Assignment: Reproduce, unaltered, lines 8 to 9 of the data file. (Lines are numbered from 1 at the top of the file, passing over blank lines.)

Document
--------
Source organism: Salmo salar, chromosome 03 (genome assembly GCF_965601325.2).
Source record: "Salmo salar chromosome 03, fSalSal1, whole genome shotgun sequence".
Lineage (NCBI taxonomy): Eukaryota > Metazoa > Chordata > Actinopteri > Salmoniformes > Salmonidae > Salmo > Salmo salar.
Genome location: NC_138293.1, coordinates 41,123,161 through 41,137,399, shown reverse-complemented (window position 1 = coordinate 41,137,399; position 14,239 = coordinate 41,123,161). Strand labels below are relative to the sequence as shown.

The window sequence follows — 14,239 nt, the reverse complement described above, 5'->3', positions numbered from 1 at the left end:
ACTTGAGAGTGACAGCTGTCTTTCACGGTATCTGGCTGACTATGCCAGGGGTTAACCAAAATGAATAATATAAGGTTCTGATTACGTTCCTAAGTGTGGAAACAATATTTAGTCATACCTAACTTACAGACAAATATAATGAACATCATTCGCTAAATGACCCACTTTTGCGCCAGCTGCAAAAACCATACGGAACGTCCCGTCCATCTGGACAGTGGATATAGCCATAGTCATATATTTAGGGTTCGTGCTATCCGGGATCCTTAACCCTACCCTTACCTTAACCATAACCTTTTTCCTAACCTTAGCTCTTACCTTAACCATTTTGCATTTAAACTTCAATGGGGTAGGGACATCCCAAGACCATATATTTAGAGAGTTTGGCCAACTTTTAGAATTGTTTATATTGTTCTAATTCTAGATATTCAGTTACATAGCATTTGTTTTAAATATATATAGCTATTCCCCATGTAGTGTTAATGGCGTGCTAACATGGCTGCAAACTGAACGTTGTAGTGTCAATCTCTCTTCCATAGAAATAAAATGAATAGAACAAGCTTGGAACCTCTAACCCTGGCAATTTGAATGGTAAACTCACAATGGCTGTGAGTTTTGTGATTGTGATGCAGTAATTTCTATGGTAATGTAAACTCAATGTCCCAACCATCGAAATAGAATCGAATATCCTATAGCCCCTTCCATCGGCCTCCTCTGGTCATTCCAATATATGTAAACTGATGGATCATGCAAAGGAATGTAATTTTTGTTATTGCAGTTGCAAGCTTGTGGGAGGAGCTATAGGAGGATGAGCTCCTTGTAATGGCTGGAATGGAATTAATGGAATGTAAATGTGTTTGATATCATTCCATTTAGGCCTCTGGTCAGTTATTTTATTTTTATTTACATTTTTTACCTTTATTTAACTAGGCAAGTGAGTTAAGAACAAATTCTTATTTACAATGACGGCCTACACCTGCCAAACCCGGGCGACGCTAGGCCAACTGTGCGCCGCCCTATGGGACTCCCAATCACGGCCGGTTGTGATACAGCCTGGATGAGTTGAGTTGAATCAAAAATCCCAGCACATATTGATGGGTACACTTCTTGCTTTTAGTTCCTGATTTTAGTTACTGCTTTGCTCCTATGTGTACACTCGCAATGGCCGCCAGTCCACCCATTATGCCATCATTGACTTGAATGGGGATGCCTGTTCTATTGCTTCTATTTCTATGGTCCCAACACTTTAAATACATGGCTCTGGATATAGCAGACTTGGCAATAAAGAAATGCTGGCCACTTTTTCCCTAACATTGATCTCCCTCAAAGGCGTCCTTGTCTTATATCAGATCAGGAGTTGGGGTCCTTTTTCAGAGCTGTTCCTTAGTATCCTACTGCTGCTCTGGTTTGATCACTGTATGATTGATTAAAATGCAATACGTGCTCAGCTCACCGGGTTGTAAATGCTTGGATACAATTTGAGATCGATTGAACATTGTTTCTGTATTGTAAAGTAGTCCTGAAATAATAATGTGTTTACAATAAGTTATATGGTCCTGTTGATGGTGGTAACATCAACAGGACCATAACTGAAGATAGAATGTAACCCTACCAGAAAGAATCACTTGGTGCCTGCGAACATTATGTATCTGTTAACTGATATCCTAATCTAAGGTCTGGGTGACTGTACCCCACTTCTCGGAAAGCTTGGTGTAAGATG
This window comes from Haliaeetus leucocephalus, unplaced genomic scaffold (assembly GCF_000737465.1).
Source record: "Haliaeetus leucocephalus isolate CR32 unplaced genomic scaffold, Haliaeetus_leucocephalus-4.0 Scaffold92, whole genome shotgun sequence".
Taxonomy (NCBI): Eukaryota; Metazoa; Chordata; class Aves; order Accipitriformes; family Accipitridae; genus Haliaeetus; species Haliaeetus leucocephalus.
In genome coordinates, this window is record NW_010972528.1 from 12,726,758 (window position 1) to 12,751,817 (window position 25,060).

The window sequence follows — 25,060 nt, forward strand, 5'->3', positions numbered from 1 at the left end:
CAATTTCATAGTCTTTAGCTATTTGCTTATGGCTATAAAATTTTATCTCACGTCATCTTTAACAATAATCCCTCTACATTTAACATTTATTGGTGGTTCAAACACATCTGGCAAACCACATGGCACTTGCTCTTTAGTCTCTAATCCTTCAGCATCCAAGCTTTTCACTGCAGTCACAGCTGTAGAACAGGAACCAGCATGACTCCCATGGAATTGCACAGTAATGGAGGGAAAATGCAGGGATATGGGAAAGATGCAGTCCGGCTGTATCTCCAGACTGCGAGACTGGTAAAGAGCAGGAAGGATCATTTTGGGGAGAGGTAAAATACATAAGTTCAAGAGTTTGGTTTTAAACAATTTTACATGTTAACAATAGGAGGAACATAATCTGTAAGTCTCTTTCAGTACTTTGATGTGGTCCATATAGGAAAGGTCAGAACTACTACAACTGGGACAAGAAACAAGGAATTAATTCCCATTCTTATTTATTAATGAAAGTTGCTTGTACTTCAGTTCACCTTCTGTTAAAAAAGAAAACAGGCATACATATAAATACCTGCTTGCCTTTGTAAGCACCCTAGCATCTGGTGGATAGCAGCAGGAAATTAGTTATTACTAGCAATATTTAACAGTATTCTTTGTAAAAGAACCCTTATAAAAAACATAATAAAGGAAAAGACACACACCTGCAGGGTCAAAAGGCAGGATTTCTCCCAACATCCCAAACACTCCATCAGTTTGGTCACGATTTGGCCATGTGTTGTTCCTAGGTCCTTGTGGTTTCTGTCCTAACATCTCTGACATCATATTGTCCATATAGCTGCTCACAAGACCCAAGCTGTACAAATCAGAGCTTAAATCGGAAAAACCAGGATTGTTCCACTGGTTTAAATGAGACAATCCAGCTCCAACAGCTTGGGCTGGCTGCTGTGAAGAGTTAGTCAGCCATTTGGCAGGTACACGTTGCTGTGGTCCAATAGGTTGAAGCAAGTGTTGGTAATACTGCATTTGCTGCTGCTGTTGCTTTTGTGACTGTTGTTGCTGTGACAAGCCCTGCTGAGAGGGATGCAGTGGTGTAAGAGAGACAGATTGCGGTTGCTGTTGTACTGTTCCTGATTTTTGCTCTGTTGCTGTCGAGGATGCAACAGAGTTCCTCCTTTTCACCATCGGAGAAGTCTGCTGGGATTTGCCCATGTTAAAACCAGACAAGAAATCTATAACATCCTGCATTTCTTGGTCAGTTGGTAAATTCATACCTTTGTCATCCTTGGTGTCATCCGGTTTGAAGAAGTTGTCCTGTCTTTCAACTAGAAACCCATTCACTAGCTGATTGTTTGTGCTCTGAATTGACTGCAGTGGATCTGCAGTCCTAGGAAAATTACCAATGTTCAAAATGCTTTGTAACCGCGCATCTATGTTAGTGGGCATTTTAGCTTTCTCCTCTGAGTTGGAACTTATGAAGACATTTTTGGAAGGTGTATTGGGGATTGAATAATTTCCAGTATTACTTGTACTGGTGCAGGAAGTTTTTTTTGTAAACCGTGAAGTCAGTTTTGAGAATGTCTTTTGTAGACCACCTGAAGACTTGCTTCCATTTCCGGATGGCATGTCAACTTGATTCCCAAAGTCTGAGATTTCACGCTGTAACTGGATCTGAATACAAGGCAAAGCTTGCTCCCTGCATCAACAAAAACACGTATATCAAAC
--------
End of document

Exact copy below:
Source record: "Haliaeetus leucocephalus isolate CR32 unplaced genomic scaffold, Haliaeetus_leucocephalus-4.0 Scaffold92, whole genome shotgun sequence".
Taxonomy (NCBI): Eukaryota; Metazoa; Chordata; class Aves; order Accipitriformes; family Accipitridae; genus Haliaeetus; species Haliaeetus leucocephalus.